Deadly floods hit Queensland

Three people have died and hundreds of homes are under water on Monday after heavy rain brought flooding to parts of the Australian state of Queensland.

Bundaberg is expecting its worst floods ever - a mass evacuation is under way in part of the city, but hundreds of people are feared stranded.

In the state capital Brisbane, nearly 5000 homes and properties are at risk, while more than 200,00 people are without power throughout the state.

The rain was brought by tropical cyclone Oswald, which is now affecting the northern part of New South Wales where more than 2000 people have been isolated, a number of roads have been closed and 6000 homes are without power.

Bundaberg Mayor Mal Foreman said the floods would be "far worse" than those of 2011, which left 35 people dead across Queensland, with Bundaberg among the areas affected, the BBC reports.

The Burnett River in Bundaberg is at record levels and has broken its banks on Monday.

Authorities have told residents of North Bundaberg to evacuate immediately. Police Superintendent Rowan Bond said there was "an imminent danger of people being killed and drowned".

At least 1200 properties have flooded and State Premier Campbell Newman said up to 1500 people may still be stranded.

Mr Newman said 14 helicopters were at work plucking people from rooftops on Monday, but that more were being brought in. He urged stranded people to group together and ensure less mobile people were not left behind.

Residents of the Lockyer Valley, the scene of deadly flash floods in 2011, have also been told to evacuate as creeks and rivers rise.

The town of Gympie has been cut off and dozens of businesses are underwater, the ABC reports, while hundreds of homes are threatened in Ipswich, where the Bremer River is expected to peak later in the day.

The flooding has claimed three lives to date. Police said the body of an elderly man who went to check on a yacht north of Bundaberg had been recovered on Sunday. Two men swept away by flooding in separate incidents in Queensland were also found dead on Monday.

New Zealander Kate Smith, who lives in Bundaberg, told Radio New Zealand's Checkpoint programme that residents are bracing for the worst on Monday.

"Five kilometres to my left around the ring road I know that 70 percent of north Bundaberg is preparing to actually lose houses, not just have houses flooded. "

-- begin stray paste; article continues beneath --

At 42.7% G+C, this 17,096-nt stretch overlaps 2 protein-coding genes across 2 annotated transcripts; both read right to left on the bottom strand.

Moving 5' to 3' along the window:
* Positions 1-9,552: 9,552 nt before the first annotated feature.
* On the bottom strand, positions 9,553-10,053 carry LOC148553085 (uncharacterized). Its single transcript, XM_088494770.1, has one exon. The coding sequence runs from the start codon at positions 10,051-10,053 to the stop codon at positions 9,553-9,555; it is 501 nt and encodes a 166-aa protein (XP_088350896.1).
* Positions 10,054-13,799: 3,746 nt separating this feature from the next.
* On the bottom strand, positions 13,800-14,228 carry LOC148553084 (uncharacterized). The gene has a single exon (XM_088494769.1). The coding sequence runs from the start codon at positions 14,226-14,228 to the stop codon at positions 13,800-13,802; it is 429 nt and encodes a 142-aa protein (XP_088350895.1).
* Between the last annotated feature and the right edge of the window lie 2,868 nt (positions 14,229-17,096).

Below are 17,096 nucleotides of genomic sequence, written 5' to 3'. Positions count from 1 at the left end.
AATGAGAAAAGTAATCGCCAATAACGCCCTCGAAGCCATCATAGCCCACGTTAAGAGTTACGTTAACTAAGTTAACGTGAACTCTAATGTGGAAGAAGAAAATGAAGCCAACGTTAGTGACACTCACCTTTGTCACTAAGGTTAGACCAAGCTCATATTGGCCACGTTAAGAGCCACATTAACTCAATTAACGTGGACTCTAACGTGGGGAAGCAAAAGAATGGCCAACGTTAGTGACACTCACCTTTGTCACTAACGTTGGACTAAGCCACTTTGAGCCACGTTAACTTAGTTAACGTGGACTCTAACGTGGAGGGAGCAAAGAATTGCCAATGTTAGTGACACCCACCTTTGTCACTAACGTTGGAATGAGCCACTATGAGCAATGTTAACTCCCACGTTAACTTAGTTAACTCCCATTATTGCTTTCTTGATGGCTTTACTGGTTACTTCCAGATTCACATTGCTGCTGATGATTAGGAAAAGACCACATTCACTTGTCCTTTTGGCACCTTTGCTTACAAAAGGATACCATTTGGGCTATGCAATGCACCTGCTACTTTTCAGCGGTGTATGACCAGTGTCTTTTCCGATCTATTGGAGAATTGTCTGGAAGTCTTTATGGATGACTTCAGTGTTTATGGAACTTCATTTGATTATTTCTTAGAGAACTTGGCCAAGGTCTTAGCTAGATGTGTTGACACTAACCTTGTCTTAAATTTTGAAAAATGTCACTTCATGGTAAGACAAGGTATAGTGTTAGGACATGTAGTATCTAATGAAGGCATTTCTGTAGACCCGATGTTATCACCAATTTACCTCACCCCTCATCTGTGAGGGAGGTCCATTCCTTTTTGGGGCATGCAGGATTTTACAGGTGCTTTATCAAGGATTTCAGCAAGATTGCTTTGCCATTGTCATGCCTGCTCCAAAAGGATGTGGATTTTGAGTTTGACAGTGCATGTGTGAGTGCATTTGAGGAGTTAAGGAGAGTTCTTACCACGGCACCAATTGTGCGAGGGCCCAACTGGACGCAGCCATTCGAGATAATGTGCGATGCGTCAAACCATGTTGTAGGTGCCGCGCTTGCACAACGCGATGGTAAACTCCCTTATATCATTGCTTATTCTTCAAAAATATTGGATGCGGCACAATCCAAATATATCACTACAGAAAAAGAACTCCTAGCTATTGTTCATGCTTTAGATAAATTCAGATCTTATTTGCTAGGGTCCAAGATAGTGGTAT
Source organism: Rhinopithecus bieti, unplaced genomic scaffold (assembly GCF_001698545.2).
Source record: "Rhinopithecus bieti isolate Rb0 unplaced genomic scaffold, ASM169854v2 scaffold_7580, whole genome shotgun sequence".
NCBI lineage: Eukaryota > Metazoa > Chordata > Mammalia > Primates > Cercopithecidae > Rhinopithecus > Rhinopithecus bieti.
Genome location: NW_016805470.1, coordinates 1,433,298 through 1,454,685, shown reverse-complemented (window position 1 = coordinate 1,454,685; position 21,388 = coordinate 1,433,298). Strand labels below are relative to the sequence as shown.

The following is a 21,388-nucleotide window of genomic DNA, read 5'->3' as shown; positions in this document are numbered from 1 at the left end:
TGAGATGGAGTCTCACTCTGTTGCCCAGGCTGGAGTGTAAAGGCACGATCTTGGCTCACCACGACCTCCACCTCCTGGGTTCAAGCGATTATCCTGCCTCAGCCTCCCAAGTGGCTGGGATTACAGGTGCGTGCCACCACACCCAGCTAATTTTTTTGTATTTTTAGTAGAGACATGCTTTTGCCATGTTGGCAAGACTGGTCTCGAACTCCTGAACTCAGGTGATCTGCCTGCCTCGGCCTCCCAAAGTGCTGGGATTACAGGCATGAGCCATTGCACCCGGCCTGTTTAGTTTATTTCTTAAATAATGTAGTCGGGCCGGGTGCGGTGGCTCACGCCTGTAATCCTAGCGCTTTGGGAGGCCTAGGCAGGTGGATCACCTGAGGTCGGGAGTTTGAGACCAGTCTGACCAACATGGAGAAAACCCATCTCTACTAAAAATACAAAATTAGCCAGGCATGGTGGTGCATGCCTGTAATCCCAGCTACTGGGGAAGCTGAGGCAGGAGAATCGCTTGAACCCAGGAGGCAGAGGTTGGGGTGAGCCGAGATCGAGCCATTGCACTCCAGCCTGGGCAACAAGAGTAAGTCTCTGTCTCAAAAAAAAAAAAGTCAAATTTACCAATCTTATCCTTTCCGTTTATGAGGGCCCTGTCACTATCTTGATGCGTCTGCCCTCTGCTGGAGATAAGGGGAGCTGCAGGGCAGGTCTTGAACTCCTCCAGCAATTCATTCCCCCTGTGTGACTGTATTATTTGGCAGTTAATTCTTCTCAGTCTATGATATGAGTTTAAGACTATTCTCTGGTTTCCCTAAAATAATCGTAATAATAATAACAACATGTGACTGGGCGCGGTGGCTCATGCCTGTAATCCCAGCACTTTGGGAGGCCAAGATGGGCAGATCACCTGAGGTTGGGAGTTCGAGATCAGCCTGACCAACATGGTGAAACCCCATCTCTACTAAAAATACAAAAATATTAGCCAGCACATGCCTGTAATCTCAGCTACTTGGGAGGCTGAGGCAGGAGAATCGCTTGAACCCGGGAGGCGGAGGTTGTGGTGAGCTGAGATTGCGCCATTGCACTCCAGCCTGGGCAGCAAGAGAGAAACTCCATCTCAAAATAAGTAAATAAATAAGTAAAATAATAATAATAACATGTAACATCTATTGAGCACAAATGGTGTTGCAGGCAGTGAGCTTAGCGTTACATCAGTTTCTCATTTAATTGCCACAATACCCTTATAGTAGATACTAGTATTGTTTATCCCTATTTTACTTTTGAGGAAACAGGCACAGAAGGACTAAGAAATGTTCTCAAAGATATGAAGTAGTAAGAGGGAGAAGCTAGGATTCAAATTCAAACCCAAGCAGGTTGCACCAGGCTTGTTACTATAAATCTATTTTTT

On Saturday afternoon and evening, five mini-tornadoes ripped through the coastal region near Bundaberg, injuring more than a dozen people, damaging 250 homes and destroying two in Burnett Heads.

Listen to Kate Smith on Checkpoint ( 6 min 18 sec )

Brisbane braced for flooding

Brisbane, Ipswich and other centres in Queensland's south-east are preparing for their own flood threats.

Authorities say parts of Brisbane and Ipswich will flood on Monday night, but the levels will not be as devastating as they were in 2011.

Brisbane is expecting a 2.6-metre flood peak, a little over half of the 4.46m peak in 2011. The Ipswich peak is expected to be 5 metres less than the 19.4m level in 2011, AAP reports.

The worst of the projected flooding would be seen further downstream about noon on Tuesday, with another peak expected at noon on Wednesday.

New South Wales warnings

Hundreds of people have been isolated by floodwaters in northern New South Wales as people in state are told to prepare for 100km/h winds and flash flooding from ex-tropical cyclone Oswald.

The State Emergency Service said on Monday it has received more than 1500 calls for help and 2000 people are cut off by flooded rivers.

SES deputy commissioner for the state Steve Pierce says rescue teams are gearing up for a challenging 24 hours.

Meanwhile, winds of up to 140km/h hit parts of the northern rivers while flooding on the Bellinger River upstream of Thora had left about 500 people isolated on Sunday.

Another 800 people were isolated by flooding on the upper Clarence River at Ewingar and were expected to be cut off for two or three days.

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